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Weed seeds with mechanical damage are more susceptible to mortality in soil than nondamaged seeds. In this study we introduce a colorimetric assay to distinguish mechanically damaged weed seeds from nondamaged weed seeds. Our objectives were to 1) compare steepates from mechanically damaged seeds against steepates from nondamaged seeds for their capacities to reduce resazurin—a nontoxic, water-soluble dye that changes color and light absorbance properties in response to pH; and 2) use light absorbance data from steepate-resazurin solutions to create classification trees for distinguishing damaged from nondamaged weed seeds. Species in this study included barnyardgrass, curly dock, junglerice, kochia, oakleaf datura, Palmer amaranth, spurred anoda, stinkgrass, tall morningglory, and yellow foxtail. Seeds of each species were subjected to mechanical damage treatments that collectively represented a range of damage severities. Damaged and nondamaged seeds were individually soaked in water to produce steepates that were combined with resazurin. Light absorbance properties of steepate-resazurin solutions indicated that for all species except kochia, damaged seeds reduced resazurin to greater extents than nondamaged seeds. Prediction accuracy rates for classification trees that used absorbance values as predictor variables were conditioned by species and damage type. Prediction accuracy rates were relatively low (66% to 86% accurate) for lightly damaged seeds, especially grass weed seeds. Prediction accuracy rates were high (91% to 99% accurate) for severely damaged seeds of specific broadleaf and grass weeds. Steepate-resazurin solutions that successfully separated seeds took no more than 32 h to produce. The results of this study indicate that the resazurin assay is a method for quickly distinguishing damaged from nondamaged weed seeds. Because rapid assessments of seed intactness may accelerate the development of tactics for reducing the number of weed seeds in soil, we advocate further development of resazurin assays by laboratories studying methods for weed seedbank depletion.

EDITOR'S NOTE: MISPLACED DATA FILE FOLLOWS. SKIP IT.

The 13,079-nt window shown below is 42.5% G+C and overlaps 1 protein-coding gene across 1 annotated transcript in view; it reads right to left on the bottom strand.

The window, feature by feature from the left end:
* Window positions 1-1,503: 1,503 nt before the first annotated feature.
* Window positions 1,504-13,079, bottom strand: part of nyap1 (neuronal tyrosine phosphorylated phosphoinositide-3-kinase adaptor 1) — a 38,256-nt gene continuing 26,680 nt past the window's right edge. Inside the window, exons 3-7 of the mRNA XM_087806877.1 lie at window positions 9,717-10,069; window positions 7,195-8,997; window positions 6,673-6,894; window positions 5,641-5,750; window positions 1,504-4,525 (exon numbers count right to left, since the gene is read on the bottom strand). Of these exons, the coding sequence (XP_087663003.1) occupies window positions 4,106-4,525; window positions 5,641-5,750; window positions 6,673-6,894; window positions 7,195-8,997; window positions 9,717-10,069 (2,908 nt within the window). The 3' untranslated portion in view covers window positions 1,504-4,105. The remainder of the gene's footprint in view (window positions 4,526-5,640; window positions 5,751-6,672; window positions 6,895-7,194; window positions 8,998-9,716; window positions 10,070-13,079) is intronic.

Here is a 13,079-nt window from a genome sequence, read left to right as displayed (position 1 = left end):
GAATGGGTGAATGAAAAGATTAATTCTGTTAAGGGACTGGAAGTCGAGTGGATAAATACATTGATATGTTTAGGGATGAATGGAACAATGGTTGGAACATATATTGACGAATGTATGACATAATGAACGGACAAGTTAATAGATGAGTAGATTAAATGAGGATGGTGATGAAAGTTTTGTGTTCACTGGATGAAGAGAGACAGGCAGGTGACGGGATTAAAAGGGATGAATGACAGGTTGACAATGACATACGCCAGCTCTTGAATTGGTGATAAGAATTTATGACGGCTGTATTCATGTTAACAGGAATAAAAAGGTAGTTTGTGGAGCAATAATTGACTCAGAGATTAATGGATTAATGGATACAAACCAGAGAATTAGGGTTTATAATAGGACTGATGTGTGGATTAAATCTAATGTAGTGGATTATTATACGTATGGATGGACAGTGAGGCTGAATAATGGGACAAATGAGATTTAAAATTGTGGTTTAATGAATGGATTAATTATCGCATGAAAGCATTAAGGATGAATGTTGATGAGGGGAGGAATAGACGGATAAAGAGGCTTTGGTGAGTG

This paper uses the framework of the Just–Pope production function to evaluate the impacts of climate change on yields of the rainfed Aman rice crop in Bangladesh. It analyses disaggregated district-level data on climate variables and Aman rice yield over a 48 year time horizon. The results reveal that changes in maximum temperatures have had positive and negative effects on yield in the linear and quadratic functional forms, respectively. However, the elasticity values in the variance function confirm that maximum temperature is risk-increasing for Aman rice while minimum temperature is likely to decrease yield variability. Rainfall has become risk-increasing for Aman rice. Based on three climate change scenarios, this paper also reveals that future climate change is expected to increase the variability of Aman rice yields. Finally, statistically significant dummies for different in-country climate zones require zone-specific adaptation policies to reduce the adverse impacts of climate change.
Kochia growing on an industrial site where chlorsulfuron was applied repeatedly over several seasons was confirmed to be resistant to chlorsulfuron and several other acetolactate synthase (ALS) -inhibiting herbicides. In growth room experiments, resistant (R) plants were 2 to >180 times more resistant to five sulfonylurea herbicides and one imidazolinone herbicide (imazethapyr) than susceptible (S) plants, as measured by the ratio of dosages required to inhibit shoot dry matter accumulation by 50% (GR50 R/S). Similarly, in vitro assays of ALS activity indicated that from 3 to 30 times more herbicide was required to inhibit the enzyme from R plants than from S plants. Results of ALS enzyme assays indicated that R kochia was approximately equally resistant to metsulfuron, triasulfuron, and thifensulfuron, and 2.5 times more resistant to tribenuron than thifensulfuron. However, the response of R kochia growing in a spring wheat crop in the field was not consistent with results of the ALS enzyme assays. In field experiments, thifensulfuron at 32 g ai ha−1 had little effect on R kochia. In contrast, metsulfuron, triasulfuron, and tribenuron at 8 g ha−1 did not reduce R kochia seedling densities, but caused severe stunting such that 2 mo after treatment the shoot biomass of plants in untreated plots was four times greater than in sprayed plots. Herbicides with alternative modes of action including fluroxypyr, bromoxynil/MCPA ester, dichlorprop/2,4-D ester, and 2,4-D ester provided good control of R kochia in the field. Quinclorac did not reduce kochia densities, but surviving plants were stunted. To delay or avoid development of ALS inhibitor-resistant kochia populations, these alternative herbicides applied alone or in tank mixtures could be incorporated into a herbicide rotation.